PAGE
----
publication of the International Sculpture Center
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of Public Artwork by Anish Kapoor and
Christo & Jeanne-Claude: Copyright Infringement?
by Daniel Grant
Over the past 30-plus
years of the public art movement, artworks in public settings have added
beauty, interest and, in some instances, controversy to the civic arena.
For photographers and plein air painters, however, they may also be adding
the threat of a lawsuit for copyright infringement. It is no violation
of law for an artist to paint or photograph a public park, but it may
become so if a copyrighted work of art is sited in that park.
This claim has been made recently by representatives of two artists of
public works, Anish Kapoor, whose Cloud Gate was installed in the fall
of 2004 in Chicagos Millennium Park, and Christo and Jeanne-Claude,
whose Gates project was on view for 16 days in New Yorks
Central Park. In Chicago, sports photojournalist Warren Wimmer got a quick
course in copyright law when he set up his tripod to take a picture of
Kapoors work only to be stopped by security guards demanding that
he obtain a license, costing $350. I thought they were kidding me,
Wimmer said. You cant copyright the park. But they werent
kidding, so I handled it the Chicago wayI gave them $20 to go away
for a while. The lawyer for Christo and Jeanne-Claude, Scott Hodes,
is tackling the problem of unwarranted use of the images in a more formal
way, sending cease-and-desist letters to photographers planning to sell
their pictures. The letter states, in part: Christo is the sole
and exclusive owner of the copyright in The Gates, and various derivative
and related works of authorship, including multiple U.S. Copyright Registrations
relating to those works. Accordingly, you may use your photographs in
a 'fair use' manner, that is, in the context of scholarship, criticism,
journalism or parody. Many photographs of The Gates, for example, have
appeared and will appear in magazines and newspapers as part of legitimate
newsworthy coverage about The Gates
You may not, however, sell the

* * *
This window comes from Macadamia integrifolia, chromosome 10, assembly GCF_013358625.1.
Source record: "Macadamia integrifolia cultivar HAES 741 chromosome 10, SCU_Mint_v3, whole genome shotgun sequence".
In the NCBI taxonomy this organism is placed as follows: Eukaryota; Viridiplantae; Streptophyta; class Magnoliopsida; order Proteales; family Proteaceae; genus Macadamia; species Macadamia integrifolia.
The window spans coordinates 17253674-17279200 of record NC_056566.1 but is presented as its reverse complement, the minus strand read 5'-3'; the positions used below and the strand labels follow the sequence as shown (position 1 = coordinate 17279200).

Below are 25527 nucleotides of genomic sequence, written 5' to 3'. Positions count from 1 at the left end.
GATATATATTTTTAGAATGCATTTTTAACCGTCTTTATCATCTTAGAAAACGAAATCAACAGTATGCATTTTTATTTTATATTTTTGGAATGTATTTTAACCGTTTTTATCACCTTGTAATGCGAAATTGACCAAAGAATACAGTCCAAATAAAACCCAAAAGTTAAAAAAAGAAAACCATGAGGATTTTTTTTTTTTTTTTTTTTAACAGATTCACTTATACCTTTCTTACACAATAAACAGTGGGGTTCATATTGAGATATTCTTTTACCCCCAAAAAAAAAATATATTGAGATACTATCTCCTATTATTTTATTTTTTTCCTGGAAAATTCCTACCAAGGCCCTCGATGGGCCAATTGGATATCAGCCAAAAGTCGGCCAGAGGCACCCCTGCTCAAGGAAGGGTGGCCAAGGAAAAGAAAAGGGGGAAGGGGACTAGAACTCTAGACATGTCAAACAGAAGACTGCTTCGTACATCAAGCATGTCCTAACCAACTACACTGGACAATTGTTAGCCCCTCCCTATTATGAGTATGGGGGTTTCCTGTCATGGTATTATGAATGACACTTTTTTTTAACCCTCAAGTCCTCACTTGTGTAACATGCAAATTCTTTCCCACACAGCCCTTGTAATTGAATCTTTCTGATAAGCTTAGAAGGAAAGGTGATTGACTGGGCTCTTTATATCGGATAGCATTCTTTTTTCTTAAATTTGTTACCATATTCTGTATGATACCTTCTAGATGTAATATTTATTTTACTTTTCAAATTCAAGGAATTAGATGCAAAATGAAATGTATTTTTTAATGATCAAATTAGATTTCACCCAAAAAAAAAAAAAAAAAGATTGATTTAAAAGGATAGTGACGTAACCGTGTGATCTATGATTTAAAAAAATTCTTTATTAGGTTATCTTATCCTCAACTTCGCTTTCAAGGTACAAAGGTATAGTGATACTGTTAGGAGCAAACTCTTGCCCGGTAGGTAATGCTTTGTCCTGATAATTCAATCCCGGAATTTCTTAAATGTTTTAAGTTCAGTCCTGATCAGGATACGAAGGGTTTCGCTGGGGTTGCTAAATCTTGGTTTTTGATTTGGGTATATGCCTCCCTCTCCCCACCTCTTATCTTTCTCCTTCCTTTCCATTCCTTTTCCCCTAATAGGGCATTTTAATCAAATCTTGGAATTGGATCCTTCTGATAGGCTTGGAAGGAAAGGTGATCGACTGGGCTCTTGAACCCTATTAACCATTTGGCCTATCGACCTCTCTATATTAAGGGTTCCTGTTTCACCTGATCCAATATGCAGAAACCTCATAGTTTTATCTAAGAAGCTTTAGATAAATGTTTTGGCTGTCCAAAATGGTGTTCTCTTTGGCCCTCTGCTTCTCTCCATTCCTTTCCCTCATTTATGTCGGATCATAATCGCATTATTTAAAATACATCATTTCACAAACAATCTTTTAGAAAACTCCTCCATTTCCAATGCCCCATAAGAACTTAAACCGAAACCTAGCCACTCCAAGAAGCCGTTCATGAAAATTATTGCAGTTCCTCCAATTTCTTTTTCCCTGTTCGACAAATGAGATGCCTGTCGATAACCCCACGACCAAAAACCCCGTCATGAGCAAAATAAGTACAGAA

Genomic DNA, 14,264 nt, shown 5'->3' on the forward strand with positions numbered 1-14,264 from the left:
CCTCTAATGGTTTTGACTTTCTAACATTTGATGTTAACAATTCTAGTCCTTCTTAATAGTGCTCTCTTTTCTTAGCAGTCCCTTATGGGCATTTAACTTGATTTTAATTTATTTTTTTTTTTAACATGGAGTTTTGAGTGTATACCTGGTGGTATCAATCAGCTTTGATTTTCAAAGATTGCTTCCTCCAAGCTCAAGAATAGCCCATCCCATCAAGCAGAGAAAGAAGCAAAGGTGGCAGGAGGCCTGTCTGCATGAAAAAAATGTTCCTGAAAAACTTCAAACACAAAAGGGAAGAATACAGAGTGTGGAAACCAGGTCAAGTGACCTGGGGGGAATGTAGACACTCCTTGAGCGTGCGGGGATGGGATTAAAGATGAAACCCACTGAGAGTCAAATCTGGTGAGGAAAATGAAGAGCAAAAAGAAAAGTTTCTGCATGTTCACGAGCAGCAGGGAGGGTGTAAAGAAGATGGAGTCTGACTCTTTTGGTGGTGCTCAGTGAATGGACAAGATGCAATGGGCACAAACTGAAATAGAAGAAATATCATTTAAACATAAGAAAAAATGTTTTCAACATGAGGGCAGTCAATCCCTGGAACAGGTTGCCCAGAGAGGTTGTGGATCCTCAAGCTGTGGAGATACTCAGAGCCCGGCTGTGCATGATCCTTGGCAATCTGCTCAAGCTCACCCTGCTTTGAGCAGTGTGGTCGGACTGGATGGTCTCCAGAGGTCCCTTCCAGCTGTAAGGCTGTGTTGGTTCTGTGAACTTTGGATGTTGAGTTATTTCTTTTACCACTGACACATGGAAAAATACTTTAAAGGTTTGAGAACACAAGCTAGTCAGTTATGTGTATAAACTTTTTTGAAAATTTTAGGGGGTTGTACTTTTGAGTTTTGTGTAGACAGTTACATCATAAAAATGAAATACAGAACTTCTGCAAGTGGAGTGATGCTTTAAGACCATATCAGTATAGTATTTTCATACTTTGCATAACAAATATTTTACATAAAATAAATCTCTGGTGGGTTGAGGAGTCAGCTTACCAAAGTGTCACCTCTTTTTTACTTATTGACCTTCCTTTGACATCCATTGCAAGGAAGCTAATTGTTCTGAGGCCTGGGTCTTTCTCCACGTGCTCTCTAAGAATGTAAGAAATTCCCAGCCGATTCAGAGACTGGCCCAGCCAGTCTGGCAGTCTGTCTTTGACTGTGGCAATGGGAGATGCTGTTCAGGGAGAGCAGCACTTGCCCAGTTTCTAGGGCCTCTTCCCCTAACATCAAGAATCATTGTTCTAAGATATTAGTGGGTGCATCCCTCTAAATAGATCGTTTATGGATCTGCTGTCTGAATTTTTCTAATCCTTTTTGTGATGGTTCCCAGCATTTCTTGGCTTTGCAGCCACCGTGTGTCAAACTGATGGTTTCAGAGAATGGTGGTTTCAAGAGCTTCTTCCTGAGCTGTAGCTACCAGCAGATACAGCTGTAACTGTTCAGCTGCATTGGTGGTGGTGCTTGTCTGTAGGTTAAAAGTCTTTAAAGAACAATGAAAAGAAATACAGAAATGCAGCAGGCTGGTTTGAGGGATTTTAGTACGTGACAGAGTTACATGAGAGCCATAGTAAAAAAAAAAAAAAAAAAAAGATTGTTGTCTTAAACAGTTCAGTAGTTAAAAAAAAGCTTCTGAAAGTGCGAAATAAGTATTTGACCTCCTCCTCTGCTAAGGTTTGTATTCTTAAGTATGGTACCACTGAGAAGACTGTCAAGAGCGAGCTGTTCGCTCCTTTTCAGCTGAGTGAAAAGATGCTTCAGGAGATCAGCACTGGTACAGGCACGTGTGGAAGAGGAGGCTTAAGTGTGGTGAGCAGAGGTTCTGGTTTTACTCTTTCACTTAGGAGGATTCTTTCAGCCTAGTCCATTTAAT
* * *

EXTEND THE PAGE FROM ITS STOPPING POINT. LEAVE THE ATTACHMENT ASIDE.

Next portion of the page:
photographs in a non 'fair-use' manner, or commercially exploit the work
of art without the express written permission of Christo, nor may you
claim a 'copyright' in photographs of this protected work. In general,
Christo has authorized me to respectfully deny any grant of permission
to use his copyright in The Gates for any purpose other than a 'fair use.'
Any unauthorized use of the copyrights in The Gates may result in Christos
enforcement of his rights in a court of law."
"We hope that you can appreciate Christo and Jeanne-Claudes
position with respect to the unauthorized use of the copyrights relating
to The Gates. Although the artists are delighted that you have taken an
interest in The Gates, they must nevertheless strive to ensure that this
work of art, and all intellectual accompanying rights, are protected to
the full extent of the law."
Unlike many lawyers warning letters, this one has a softer tone,
but it claims as a matter of law what may be a somewhat gray area. Claims
of copyright infringement are specific to each case. Is the photograph
or painting a landscape in which there is an artwork or simply the artwork
with a tree or building nearby? Was the photograph taken purely for personal
use or to sell? What may be taking place is an expanded reading of copyright
law or a misreading of it. Artists are asserting proprietary rights
that they would not have done 25 years ago, says Tad Crawford, author
of Legal Guide for the Visual Artist. Its an outgrowth of
the artists right movement.
Certainly, the federal copyright law gives the copyright holderthe